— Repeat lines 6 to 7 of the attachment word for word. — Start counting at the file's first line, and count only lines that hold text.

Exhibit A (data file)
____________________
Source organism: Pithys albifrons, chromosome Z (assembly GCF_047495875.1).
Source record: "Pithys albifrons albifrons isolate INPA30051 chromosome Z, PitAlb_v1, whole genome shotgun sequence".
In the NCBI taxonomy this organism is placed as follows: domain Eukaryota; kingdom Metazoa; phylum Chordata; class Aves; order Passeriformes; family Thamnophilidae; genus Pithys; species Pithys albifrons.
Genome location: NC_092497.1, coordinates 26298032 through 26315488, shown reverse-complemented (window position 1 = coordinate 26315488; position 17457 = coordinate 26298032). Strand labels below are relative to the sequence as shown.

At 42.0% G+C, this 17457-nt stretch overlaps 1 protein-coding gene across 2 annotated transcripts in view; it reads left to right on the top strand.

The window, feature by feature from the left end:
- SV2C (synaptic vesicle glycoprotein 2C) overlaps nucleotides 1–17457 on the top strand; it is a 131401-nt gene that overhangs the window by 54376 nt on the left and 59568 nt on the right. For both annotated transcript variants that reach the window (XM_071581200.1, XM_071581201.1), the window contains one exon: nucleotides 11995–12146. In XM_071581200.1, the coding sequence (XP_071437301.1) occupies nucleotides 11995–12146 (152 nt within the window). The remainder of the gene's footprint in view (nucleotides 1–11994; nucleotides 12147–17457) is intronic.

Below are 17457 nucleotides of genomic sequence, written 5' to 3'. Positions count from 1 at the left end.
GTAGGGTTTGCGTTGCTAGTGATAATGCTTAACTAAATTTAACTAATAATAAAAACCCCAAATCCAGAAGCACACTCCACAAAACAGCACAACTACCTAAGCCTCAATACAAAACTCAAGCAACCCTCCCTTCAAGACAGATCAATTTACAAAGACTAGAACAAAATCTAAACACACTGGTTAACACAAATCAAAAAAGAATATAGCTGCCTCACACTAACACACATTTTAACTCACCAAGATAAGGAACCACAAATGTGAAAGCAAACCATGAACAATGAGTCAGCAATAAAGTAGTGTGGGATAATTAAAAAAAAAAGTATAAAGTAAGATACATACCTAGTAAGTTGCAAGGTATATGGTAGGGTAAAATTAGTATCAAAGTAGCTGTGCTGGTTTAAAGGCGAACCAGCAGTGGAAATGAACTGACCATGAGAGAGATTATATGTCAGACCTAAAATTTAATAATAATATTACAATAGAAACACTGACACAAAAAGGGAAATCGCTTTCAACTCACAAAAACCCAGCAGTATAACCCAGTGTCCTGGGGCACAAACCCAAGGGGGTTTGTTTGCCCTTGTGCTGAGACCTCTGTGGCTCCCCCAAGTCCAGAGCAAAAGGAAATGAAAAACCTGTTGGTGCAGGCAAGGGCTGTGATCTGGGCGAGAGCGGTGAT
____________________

The window, feature by feature from the left end:
- SV2C (synaptic vesicle glycoprotein 2C) overlaps nucleotides 1–17457 on the top strand; it is a 131401-nt gene that overhangs the window by 54376 nt on the left and 59568 nt on the right. For both annotated transcript variants that reach the window (XM_071581200.1, XM_071581201.1), the window contains one exon: nucleotides 11995–12146. In XM_071581200.1, the coding sequence (XP_071437301.1) occupies nucleotides 11995–12146 (152 nt within the window). The remainder of the gene's footprint in view (nucleotides 1–11994; nucleotides 12147–17457) is intronic.